Climate Change and Australia's Healthcare System - Risks, Research and Responses

By Weaver, Haylee J.; Blashki, Grant A. et al. | Australian Health Review, November 2010 | Go to article overview

Climate Change and Australia's Healthcare System - Risks, Research and Responses


Weaver, Haylee J., Blashki, Grant A., Capon, Anthony G., McMichael, Anthony J., Australian Health Review


Abstract. Climate change will affect human health, mostly adversely, resulting in a greater burden on the health care system, in addition to any other coexistent increases in demand (e.g. from Australia's increasingly ageing population). Understanding the extent to which health is likely to be affected by climate change will enable policy makers and practitioners to prepare for changing demands on the health care system. This will require prioritisation of key research questions and building research capacity in the field. There is an urgent need to better understand the implications of climate change for the distribution and prevalence of diseases, disaster preparedness and multidisciplinary service planning. Research is needed to understand the relationship of climate change to health promotion, policy evaluation and strategic financing of health services. Training of health care professionals about climate change and its effects will also be important in meeting long-term workforce demands.

Climate change

The science of climate change has been consistently reported by the Intergovernmental Panel on Climate Change (IPCC),1 the major national academies of science around the world, and in leading peer-reviewed scientific journals. The average global surface temperature has increased by ~0.74°C (0.56 ± 0.92°C) over the past 100 years.1 This warming, especially since 1950, has been attributed primarily to increased output of the greenhouse gases generated by human activities, including increased use of fossil fuels and changes in land use and agriculture.1 Despite several recent acknowledged errors in the IPCC 2007 Assessment Report (e.g. the projected rate of melting of Himalayan glaciers2), the fundamental conclusions of the report, based on extensive international scientific literature, remain robust.

Globally, changes in climate are expected to result in variability in temperatures, precipitation rates, wind patterns and extreme weather events (e.g. droughts, tropical storms, heat events etc.), subject to regional variation.1 Further unavoidable warming is expected due both to inertia in the climate system and the continuing rise in greenhouse gas emissions. Indeed, emission levels are currently tracking along the highest estimates in most existing models.3 Future warming and other climatic changes will depend on choices, decisions and behaviours made by governments and communities over coming years and decades.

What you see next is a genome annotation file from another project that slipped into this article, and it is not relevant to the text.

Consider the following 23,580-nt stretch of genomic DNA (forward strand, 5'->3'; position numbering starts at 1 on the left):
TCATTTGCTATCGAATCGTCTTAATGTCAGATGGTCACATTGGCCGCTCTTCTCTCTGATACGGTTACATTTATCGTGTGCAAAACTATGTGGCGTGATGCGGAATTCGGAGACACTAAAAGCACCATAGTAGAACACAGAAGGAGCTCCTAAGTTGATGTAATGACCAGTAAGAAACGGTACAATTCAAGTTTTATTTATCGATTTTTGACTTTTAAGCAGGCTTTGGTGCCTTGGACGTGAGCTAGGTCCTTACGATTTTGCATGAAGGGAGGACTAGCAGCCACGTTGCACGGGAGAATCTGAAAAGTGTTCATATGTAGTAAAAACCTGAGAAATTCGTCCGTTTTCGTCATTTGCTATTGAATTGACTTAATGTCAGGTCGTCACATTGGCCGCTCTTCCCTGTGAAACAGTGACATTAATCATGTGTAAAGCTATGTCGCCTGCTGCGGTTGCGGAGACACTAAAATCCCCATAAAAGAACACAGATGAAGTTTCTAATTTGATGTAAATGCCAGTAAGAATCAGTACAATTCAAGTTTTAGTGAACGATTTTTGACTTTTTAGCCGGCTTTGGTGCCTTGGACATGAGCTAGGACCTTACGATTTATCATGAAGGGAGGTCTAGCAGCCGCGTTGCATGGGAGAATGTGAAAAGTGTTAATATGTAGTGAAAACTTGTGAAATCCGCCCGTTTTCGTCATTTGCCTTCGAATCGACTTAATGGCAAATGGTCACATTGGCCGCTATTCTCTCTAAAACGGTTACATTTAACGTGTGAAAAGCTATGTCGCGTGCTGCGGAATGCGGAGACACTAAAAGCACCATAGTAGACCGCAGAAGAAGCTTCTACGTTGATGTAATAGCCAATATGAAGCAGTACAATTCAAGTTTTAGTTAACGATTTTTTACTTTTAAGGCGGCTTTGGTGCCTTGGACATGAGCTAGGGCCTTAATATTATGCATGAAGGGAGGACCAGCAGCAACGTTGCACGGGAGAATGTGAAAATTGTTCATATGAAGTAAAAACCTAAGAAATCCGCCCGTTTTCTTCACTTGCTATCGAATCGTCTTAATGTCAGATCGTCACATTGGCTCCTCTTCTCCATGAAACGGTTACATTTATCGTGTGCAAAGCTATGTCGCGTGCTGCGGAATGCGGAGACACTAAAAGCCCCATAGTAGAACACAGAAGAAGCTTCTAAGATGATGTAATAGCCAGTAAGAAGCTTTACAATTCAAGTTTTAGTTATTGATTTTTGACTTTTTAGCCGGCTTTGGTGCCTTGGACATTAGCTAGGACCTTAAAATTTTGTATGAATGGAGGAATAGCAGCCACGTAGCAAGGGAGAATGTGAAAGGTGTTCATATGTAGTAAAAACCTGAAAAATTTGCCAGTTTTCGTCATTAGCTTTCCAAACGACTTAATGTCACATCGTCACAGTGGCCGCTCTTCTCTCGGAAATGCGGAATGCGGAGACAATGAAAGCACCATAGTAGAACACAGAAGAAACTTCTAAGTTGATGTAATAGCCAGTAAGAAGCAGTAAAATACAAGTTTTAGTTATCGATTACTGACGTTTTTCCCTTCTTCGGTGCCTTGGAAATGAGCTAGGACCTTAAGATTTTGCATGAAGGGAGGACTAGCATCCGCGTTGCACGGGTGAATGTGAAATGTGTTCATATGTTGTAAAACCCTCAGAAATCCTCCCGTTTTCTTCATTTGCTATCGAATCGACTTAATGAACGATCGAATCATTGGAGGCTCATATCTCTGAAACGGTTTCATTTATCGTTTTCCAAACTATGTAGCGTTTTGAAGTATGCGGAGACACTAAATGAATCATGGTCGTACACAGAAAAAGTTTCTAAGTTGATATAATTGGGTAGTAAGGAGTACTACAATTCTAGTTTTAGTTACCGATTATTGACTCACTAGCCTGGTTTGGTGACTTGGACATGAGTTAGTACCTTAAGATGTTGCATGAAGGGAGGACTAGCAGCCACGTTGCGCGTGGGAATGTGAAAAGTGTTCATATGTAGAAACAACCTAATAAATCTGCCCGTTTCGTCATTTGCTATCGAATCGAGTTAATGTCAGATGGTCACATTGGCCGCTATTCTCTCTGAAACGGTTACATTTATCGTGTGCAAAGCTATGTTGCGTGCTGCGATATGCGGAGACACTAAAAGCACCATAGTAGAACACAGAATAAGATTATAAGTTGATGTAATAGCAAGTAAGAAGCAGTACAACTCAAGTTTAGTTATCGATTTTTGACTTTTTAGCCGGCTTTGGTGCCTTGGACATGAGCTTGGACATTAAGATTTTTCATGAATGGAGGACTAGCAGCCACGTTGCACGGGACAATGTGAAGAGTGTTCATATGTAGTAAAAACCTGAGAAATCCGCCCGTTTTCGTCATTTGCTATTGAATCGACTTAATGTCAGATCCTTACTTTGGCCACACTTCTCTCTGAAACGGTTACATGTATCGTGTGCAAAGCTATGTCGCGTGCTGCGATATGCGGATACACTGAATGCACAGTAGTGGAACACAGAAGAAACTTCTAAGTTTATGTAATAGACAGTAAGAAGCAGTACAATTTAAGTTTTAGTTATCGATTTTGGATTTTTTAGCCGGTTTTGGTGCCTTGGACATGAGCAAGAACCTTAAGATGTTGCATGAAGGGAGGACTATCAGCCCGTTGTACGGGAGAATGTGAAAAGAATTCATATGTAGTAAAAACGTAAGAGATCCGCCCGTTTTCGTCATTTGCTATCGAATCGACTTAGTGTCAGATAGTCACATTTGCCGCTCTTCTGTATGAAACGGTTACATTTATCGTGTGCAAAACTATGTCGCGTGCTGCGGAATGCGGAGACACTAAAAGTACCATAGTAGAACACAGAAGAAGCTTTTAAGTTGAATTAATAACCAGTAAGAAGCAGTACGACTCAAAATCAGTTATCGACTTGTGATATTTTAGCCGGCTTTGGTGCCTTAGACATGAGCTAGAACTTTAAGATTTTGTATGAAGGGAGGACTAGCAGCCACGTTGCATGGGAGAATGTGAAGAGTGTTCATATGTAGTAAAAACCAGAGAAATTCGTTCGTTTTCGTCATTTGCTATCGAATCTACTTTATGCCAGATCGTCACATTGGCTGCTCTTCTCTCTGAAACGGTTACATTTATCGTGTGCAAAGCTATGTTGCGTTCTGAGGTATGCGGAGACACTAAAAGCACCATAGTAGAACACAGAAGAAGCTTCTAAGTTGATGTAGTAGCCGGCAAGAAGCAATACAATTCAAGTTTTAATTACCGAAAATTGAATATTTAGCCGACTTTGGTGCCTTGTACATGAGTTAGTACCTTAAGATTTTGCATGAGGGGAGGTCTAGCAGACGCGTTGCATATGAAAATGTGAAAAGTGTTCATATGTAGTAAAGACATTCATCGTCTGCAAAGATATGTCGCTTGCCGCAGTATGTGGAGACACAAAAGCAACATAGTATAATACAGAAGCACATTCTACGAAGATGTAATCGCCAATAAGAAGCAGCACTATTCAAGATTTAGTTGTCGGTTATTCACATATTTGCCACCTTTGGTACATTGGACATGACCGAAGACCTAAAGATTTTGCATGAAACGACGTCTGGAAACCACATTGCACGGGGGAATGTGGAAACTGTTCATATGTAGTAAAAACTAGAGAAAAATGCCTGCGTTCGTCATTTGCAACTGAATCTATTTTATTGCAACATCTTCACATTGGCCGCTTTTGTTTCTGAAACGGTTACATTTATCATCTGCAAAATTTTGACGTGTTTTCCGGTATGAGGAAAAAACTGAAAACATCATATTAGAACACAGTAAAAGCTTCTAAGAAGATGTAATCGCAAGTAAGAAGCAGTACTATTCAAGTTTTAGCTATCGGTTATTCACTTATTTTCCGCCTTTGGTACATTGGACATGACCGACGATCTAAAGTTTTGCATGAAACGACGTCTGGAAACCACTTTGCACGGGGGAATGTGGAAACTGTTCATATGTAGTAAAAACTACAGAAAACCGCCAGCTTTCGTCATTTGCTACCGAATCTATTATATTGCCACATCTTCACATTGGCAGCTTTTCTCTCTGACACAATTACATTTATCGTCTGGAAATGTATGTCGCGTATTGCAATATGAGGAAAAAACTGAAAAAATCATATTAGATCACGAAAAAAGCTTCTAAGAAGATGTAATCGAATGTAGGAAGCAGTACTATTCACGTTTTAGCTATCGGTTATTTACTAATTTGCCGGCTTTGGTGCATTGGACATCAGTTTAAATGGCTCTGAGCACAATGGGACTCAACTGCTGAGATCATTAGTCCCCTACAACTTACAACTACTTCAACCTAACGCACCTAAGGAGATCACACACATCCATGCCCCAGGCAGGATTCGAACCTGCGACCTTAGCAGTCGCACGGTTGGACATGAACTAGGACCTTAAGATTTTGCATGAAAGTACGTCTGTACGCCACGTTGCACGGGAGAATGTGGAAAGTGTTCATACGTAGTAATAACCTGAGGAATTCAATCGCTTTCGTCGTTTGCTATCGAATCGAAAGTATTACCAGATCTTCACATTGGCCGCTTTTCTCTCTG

In Australia over the coming decades, climate models indicate that temperatures will increase and rainfall will become more variable. This variation and fluctuation in weather patterns will have a predominantly detrimental effect on agriculture.4 Severe storms, bushfires and droughts are all predicted to increase as a result of these changing conditions.4 Heat events and hot spells are likely to increase in frequency, and the changes in temperature and precipitation are predicted to affect seasonality and prevalence of infectious diseases.5

Health risks of climate change

Climate change already contributes to the world's burden of disease and is likely to have greatest impact on the poorest populations in the world, exacerbating poverty and working against attainment of the Millennium Development Goals.6 Arecent review of the health impacts of climate change published in The Lancet projects increased mortality from directly or indirectly related climate change events, including malnutrition, cardio-respiratory disease, diarrhoeal disease and changes in distribution of infectious disease pathogens.7

The size and diversity of landscapes in Australia means that the risks to health will not be uniform across the country, with some particular hotspots such as south-east Australia (drought and fire risks), south-west Australia (reduced precipitation) and coastal Queensland (risks of coastal inundation).4 Changes in patterns and risks of infectious diseases will also vary by geography, regional climate and topography.

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